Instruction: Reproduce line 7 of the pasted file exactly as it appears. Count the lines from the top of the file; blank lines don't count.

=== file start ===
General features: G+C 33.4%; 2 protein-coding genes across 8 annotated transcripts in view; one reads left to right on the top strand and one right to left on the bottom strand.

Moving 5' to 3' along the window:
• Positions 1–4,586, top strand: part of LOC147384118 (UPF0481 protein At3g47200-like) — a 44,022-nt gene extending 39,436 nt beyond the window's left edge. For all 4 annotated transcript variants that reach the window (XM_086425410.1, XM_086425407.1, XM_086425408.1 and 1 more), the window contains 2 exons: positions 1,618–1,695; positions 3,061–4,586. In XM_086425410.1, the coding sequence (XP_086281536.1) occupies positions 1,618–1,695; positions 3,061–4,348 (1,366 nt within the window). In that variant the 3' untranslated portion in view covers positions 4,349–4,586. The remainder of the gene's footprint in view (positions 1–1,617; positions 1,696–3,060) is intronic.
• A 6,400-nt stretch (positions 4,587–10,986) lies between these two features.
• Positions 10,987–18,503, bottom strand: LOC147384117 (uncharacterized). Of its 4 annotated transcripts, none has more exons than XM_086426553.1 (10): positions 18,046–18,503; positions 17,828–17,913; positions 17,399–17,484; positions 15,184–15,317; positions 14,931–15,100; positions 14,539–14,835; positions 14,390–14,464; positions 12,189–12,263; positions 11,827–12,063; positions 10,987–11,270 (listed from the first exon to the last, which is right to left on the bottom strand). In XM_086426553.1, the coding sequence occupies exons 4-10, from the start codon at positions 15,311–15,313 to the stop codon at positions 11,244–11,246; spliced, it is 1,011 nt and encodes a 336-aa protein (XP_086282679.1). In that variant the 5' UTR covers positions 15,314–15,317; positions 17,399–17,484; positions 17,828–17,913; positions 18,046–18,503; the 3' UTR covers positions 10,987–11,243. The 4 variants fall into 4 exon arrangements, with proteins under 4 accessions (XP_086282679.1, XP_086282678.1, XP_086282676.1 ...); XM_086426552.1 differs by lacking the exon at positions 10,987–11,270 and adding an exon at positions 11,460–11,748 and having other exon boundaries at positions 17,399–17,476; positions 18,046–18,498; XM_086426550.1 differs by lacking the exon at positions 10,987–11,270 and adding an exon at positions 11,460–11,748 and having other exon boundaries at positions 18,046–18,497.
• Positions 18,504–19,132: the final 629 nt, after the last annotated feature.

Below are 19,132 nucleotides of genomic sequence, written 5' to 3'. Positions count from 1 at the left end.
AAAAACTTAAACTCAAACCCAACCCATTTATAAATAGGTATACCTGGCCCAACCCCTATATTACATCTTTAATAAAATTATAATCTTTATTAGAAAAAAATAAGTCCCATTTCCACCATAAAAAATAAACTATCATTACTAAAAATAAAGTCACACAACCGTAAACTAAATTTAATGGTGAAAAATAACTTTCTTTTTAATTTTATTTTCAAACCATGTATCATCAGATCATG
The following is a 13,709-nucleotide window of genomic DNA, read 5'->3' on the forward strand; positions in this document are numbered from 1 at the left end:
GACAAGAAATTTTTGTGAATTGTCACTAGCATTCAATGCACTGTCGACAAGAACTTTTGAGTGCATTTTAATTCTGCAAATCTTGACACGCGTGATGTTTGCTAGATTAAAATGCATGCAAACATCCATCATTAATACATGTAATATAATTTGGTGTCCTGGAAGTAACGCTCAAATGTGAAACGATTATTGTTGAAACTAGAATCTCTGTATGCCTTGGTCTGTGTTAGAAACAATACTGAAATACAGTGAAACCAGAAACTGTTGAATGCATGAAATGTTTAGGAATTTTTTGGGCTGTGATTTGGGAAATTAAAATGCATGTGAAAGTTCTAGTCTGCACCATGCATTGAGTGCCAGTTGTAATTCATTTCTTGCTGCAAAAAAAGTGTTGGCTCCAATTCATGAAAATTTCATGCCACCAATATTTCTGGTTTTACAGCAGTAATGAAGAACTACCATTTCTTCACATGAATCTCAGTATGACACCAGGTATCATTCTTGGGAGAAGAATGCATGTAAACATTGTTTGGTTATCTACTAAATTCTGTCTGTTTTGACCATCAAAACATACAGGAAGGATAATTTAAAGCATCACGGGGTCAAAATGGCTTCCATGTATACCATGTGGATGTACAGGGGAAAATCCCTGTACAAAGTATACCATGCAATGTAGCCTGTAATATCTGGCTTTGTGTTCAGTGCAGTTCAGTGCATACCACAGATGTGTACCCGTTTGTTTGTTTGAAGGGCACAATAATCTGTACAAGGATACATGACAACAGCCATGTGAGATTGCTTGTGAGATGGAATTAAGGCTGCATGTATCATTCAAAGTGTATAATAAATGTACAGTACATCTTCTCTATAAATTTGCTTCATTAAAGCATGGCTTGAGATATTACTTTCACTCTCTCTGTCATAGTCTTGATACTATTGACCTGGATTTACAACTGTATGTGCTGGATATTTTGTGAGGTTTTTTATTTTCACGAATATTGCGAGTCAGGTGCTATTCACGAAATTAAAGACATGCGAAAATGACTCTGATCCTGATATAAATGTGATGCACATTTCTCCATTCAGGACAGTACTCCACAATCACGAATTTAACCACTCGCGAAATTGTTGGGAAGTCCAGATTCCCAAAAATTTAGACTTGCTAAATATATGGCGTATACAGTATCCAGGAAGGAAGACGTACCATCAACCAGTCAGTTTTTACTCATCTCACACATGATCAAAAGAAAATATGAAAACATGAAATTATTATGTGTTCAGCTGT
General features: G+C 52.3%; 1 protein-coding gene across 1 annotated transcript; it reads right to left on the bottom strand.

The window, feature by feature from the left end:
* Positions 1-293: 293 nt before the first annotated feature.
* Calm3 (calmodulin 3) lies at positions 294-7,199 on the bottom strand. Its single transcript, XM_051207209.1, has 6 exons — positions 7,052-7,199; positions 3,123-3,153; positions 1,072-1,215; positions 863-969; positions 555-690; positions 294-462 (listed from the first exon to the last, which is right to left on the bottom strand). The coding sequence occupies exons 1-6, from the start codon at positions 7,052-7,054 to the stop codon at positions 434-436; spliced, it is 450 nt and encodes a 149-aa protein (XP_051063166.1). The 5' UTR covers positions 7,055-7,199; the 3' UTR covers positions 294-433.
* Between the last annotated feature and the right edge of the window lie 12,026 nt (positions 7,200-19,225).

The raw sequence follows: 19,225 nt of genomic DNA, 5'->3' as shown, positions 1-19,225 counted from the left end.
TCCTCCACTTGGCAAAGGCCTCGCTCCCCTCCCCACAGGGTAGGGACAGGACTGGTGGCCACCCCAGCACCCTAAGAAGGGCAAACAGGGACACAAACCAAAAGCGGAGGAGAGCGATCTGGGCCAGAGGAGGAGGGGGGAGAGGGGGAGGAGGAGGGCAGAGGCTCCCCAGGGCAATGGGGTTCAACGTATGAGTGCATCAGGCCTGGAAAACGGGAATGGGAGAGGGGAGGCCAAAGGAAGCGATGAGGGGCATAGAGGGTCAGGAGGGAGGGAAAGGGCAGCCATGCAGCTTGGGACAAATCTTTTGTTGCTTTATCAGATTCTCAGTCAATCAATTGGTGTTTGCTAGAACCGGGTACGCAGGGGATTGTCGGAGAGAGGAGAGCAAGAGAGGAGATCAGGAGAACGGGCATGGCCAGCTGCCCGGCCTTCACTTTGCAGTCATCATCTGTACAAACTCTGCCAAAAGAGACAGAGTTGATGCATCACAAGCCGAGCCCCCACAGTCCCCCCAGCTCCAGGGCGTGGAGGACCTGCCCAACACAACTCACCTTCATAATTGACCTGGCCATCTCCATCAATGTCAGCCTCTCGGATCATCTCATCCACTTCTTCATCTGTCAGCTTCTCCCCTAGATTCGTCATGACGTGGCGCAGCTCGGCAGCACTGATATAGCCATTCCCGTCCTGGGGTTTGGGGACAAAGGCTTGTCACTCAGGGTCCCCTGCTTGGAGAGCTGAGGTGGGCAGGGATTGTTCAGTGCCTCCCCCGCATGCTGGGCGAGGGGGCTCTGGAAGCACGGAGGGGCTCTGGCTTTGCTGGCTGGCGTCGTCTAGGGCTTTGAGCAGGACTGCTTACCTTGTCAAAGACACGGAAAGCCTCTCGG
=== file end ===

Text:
Below are 19,132 nucleotides of genomic sequence, written 5' to 3'. Positions count from 1 at the left end.